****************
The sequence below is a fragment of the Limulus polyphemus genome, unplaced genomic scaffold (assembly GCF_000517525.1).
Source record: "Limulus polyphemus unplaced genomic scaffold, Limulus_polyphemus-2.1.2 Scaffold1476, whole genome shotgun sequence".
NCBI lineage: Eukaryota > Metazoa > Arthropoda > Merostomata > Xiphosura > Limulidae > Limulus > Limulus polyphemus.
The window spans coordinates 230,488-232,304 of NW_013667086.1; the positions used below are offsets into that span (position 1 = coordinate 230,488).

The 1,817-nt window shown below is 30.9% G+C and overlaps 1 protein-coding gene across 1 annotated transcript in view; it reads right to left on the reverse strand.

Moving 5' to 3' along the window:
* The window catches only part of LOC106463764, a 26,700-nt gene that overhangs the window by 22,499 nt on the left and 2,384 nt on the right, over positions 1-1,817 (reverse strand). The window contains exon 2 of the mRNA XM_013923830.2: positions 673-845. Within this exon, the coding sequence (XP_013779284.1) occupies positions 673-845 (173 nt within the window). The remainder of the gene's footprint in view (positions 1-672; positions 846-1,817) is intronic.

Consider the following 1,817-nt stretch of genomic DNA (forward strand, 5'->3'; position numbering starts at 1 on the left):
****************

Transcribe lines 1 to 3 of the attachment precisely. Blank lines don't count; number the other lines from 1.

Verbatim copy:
The sequence below is a fragment of the Limulus polyphemus genome, unplaced genomic scaffold (assembly GCF_000517525.1).
Source record: "Limulus polyphemus unplaced genomic scaffold, Limulus_polyphemus-2.1.2 Scaffold1476, whole genome shotgun sequence".
NCBI lineage: Eukaryota > Metazoa > Arthropoda > Merostomata > Xiphosura > Limulidae > Limulus > Limulus polyphemus.